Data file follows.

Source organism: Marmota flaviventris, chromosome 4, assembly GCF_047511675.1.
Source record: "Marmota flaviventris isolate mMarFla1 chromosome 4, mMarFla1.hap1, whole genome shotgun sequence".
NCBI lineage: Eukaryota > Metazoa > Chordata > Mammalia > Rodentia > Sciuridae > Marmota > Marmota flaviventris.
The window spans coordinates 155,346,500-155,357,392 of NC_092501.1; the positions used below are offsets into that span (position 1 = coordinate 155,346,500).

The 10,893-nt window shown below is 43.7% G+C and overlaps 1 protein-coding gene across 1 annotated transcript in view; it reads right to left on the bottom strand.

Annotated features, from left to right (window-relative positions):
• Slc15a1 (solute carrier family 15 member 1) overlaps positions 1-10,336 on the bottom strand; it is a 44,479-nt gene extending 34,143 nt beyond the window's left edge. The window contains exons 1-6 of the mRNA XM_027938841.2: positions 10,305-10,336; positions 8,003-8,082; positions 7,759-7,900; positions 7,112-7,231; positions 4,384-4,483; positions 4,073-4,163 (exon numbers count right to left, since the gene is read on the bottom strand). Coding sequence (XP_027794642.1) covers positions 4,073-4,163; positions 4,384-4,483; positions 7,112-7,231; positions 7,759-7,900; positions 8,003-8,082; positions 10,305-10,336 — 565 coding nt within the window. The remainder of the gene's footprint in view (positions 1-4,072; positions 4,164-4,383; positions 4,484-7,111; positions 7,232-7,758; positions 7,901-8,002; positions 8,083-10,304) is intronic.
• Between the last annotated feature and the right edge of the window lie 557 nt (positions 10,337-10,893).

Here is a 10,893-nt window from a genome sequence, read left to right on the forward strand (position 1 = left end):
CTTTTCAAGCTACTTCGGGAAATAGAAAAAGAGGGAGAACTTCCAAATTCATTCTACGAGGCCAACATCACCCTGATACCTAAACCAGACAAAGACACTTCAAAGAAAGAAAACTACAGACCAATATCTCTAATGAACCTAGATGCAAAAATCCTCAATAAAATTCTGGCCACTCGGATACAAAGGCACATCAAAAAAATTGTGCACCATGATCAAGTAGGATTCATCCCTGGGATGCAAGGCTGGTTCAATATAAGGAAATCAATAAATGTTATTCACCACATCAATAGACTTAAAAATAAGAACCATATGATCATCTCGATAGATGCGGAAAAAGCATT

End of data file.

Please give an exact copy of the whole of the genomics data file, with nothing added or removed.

Source organism: Marmota flaviventris, chromosome 4, assembly GCF_047511675.1.
Source record: "Marmota flaviventris isolate mMarFla1 chromosome 4, mMarFla1.hap1, whole genome shotgun sequence".
NCBI lineage: Eukaryota > Metazoa > Chordata > Mammalia > Rodentia > Sciuridae > Marmota > Marmota flaviventris.
The window spans coordinates 155,346,500-155,357,392 of NC_092501.1; the positions used below are offsets into that span (position 1 = coordinate 155,346,500).

The 10,893-nt window shown below is 43.7% G+C and overlaps 1 protein-coding gene across 1 annotated transcript in view; it reads right to left on the bottom strand.

Annotated features, from left to right (window-relative positions):
• Slc15a1 (solute carrier family 15 member 1) overlaps positions 1-10,336 on the bottom strand; it is a 44,479-nt gene extending 34,143 nt beyond the window's left edge. The window contains exons 1-6 of the mRNA XM_027938841.2: positions 10,305-10,336; positions 8,003-8,082; positions 7,759-7,900; positions 7,112-7,231; positions 4,384-4,483; positions 4,073-4,163 (exon numbers count right to left, since the gene is read on the bottom strand). Coding sequence (XP_027794642.1) covers positions 4,073-4,163; positions 4,384-4,483; positions 7,112-7,231; positions 7,759-7,900; positions 8,003-8,082; positions 10,305-10,336 — 565 coding nt within the window. The remainder of the gene's footprint in view (positions 1-4,072; positions 4,164-4,383; positions 4,484-7,111; positions 7,232-7,758; positions 7,901-8,002; positions 8,083-10,304) is intronic.
• Between the last annotated feature and the right edge of the window lie 557 nt (positions 10,337-10,893).

Here is a 10,893-nt window from a genome sequence, read left to right on the forward strand (position 1 = left end):
CTTTTCAAGCTACTTCGGGAAATAGAAAAAGAGGGAGAACTTCCAAATTCATTCTACGAGGCCAACATCACCCTGATACCTAAACCAGACAAAGACACTTCAAAGAAAGAAAACTACAGACCAATATCTCTAATGAACCTAGATGCAAAAATCCTCAATAAAATTCTGGCCACTCGGATACAAAGGCACATCAAAAAAATTGTGCACCATGATCAAGTAGGATTCATCCCTGGGATGCAAGGCTGGTTCAATATAAGGAAATCAATAAATGTTATTCACCACATCAATAGACTTAAAAATAAGAACCATATGATCATCTCGATAGATGCGGAAAAAGCATT